In this case the sense wire is driven directly to ground by Arduino pins which means that the circuit is relying upon the current limiting of the ATmega328 to avoid destroying itself, it’s possible we’d add a driver transistor. The bits are read meanwhile from the secondary windings through a diode rectifier and capacitor to an Arduino analogue pin.

Core memory has been paired with an Arduino before on these pages, though of the RAM variety.

Ask Hackaday: Earth’s Magnetic Field Shifting Rapidly, But Who Will Notice?

Just when you though it was safe to venture out, the National Oceanic and Atmospheric Administration released an unexpected update. Magnetic North is on the move — faster than expected. That’s right, we know magnetic north moves around, but now it’s happened at a surprising rate. Instead of waiting for the normal five year interval before an update on its position, NOAA have given us a fresh one a bit earlier.

There are some things that we can safely consider immutable, reliable, they’ll always be the same. You might think that direction would be one of them. North, south, east, and west, the points of the compass. But while the True North of the Earth’s rotation has remained unchanged, the same can not be said of our customary method of measuring direction.

Earth’s magnetic field is generated by a 2,000 km thick outer core of liquid iron and nickel that surrounds the planet’s solid inner core. The axis of the earth’s internal magnet shifts around the rotational axis at the whim of the currents within that liquid interior, and with it changes the readings returned by magnetic compasses worldwide.

The question that emerged at Hackaday as we digested news of the early update was this: as navigation moves inexorably towards the use of GPS and other systems that do not depend upon the Earth’s magnetic field, where is this still relevant beyond the realm of science?

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Electromagnetic 7-Segment Display Easy On The Eyes AND The Ears

We love electromagnetic displays: take the modern look of a digital readout, combine with the low-tech coil mechanism that you theoretically could create yourself, add a dash of random clacking sounds, and what’s not to like? Evidently, [Nicolas Kruse] shares our affection for these displays, because he’s taken it beyond theory and created a 7-segment magnetically-actuated display from scratch.

The display is 3D-printed, as you would expect these days. Each segment contains a small neodymium magnet, and each coil a 1 mm iron core for flux concentration. The coils are driven with a 1.6 A peak current, causing the segments to flip in less than 10 ms. [Nicolas] provides STL files for the display base, segments, and spools so you can print your own display. He’s also released the schematics and code for the driver, which uses an ATtiny44 to drive the coils through N- and P-channel MOSFETs. Initially designed to drive a passive 4×7 matrix of displays, the driver couldn’t quite manage to flip one segment without affecting its neighbors. However, for a single display, the driver works fine. We hope he figures out the matrix issue soon, because we really want to see a clock made with these displays.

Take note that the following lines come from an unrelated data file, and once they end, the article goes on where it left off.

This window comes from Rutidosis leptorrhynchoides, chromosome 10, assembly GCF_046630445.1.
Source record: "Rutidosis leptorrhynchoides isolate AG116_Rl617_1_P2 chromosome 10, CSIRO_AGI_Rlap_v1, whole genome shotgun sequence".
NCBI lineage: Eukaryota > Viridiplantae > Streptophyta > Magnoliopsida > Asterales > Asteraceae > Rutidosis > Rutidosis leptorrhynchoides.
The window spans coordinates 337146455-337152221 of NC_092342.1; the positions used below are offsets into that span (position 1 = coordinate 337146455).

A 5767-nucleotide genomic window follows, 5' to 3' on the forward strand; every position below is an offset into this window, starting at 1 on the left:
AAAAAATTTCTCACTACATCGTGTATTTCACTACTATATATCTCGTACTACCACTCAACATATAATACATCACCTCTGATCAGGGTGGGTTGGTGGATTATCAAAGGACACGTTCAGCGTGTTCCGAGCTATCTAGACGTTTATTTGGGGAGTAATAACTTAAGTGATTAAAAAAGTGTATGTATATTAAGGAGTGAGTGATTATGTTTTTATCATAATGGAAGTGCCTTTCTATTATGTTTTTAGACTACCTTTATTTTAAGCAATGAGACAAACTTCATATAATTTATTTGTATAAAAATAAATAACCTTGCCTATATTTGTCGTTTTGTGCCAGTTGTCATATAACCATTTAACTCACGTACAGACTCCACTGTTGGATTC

You can see (and hear) a short video of the display in action after the break. The clacking does not disappoint!

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Electromagnetic Field 2018: Event Review

This summer’s Electromagnetic Field hacker camp in a field in western England gave many of the European side of our community their big fix of cool stuff for the year.

Some lucky individuals can spend the year as perpetual travelers, landing in a new country every week or so for the latest in the global round of camps. For the rest of us it is likely that there will be one main event each year that is the highlight, your annual fill of all that our global community has to offer. For many Europeans the main event was the biennial British event, Electromagnetic Field. From a modest start in 2012 this has rapidly become a major spectacle, one of the ones to include in your calendar, delivered both for our community and by our community.